• I smoked three cigars in total, or two and a half. Two cigars were smoked intact, one cigar was smoked as a half piece.
  • I definitely think that the cigars should be smoked in halves. I found the Toscanos flavors to be much better and honestly, the lack of changes for most of the full cigar creates a rather boring experience.
  • The aforementioned way the cellophane is removed:

  • Additionally, I would not recommend storing these cigars in a humidor with normal premium cigars. I kept the samples for this review in a separate bag.
  • You don’t need to humidify these cigars.
  • One thing I enjoy about halfwheel is that we’ve decided to review cigars of all shapes, sizes and styles in roughly the same manner. This covers cigars that most people consider gimmicks, flavored cigars, $500 cigars, 10 cent cigars and everything in between. I’d say this was about as different as any review.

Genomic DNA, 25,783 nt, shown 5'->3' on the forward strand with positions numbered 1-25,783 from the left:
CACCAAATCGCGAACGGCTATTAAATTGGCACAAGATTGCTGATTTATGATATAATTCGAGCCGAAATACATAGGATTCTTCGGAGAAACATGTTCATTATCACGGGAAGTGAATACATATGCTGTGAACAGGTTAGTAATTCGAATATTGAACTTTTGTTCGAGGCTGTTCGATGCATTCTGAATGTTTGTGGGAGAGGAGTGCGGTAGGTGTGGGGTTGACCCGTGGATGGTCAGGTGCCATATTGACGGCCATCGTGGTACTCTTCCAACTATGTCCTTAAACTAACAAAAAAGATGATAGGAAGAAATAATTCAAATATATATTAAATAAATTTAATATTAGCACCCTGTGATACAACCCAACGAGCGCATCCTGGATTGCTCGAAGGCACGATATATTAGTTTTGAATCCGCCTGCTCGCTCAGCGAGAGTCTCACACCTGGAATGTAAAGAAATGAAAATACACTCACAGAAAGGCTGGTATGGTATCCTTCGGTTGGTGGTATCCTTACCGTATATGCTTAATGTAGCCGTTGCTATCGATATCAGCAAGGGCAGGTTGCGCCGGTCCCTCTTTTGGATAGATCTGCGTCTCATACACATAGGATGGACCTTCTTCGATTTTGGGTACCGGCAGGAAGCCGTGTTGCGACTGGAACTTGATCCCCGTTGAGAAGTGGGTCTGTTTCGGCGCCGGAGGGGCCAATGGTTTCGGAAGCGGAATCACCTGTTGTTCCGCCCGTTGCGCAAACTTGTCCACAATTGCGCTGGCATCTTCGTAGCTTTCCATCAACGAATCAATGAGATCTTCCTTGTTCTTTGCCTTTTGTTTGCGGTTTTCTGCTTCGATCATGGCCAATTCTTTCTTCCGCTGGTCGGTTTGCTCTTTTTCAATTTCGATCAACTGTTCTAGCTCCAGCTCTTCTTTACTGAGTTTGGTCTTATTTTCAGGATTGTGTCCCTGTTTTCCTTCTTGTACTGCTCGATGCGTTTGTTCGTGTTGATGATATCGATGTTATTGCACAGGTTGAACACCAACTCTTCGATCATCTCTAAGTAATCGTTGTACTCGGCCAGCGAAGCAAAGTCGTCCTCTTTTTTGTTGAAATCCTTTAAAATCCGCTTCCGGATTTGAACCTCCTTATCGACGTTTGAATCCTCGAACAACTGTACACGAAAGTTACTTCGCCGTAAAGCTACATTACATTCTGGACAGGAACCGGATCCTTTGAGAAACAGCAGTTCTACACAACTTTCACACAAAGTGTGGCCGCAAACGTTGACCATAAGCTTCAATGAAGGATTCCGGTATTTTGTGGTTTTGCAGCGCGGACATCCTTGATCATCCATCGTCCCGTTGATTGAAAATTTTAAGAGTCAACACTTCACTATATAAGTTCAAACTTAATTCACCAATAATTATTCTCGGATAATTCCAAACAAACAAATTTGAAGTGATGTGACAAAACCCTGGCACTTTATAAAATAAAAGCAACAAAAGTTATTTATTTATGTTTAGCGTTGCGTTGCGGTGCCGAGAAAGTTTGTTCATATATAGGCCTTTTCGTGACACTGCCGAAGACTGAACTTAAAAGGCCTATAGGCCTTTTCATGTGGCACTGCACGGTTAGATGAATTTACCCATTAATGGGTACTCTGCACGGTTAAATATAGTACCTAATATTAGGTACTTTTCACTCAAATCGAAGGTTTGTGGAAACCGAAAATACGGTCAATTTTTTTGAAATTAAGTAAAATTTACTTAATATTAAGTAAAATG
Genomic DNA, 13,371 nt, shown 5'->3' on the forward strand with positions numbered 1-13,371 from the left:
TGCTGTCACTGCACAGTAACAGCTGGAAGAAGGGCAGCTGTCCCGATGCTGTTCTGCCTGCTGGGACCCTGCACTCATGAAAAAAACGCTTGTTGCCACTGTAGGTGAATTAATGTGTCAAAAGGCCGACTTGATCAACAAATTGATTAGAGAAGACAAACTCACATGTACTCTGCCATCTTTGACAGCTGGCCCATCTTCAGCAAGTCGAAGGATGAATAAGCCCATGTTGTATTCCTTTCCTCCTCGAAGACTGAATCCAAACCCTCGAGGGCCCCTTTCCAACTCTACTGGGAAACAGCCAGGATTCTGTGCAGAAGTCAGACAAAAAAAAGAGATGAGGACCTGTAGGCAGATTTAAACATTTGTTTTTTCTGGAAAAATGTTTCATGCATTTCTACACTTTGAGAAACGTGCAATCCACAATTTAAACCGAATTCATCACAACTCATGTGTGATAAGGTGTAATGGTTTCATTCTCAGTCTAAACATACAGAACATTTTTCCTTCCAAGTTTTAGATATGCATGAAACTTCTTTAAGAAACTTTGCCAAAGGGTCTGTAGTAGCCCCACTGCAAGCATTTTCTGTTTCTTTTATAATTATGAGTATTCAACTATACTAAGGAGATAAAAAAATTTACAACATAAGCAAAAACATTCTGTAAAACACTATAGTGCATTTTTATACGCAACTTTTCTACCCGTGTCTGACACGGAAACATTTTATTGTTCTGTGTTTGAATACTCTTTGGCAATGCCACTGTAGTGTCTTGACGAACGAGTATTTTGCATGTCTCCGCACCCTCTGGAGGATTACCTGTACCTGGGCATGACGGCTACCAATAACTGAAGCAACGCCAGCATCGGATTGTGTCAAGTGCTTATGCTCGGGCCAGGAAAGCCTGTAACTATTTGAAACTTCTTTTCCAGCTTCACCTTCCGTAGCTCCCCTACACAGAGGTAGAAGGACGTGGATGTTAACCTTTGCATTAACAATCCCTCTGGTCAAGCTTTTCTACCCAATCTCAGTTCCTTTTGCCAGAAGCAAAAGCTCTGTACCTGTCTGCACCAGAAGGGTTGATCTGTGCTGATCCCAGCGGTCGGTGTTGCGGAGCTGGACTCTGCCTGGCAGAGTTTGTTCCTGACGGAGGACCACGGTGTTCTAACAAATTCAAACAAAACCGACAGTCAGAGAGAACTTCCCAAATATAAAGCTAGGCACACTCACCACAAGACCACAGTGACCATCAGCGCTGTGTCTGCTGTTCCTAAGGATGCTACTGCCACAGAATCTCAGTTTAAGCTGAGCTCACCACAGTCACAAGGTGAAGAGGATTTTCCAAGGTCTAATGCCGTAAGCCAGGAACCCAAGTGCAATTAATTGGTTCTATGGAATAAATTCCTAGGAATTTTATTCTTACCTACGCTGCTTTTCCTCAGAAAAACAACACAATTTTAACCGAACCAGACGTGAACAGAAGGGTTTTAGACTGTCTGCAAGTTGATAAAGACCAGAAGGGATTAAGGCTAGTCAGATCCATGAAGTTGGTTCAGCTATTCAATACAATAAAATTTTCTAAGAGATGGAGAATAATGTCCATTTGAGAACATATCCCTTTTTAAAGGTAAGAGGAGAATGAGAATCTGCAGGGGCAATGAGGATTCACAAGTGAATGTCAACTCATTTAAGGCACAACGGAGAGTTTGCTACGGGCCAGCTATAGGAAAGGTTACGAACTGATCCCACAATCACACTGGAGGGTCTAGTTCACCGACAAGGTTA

• While the paragraphs above are a bit different than normal, the score sheets were filled out in the exact same manner as any other review you read here.
  • The ash for this cigar was very different than a normal cigar:

  • I had difficulty with this review in two areas: the first was trying to figure out how to find flavors beyond just the fire-cured sensation. It’s so dominant and so different than what I normally taste that I found it tough to find what else is going on. Second, I think these cigars are smoked at a much different speed than I am used to smoking and I had to constantly remind myself to smoke quicker. It didn’t really work in the end and I smoked this at my epicly slow pace.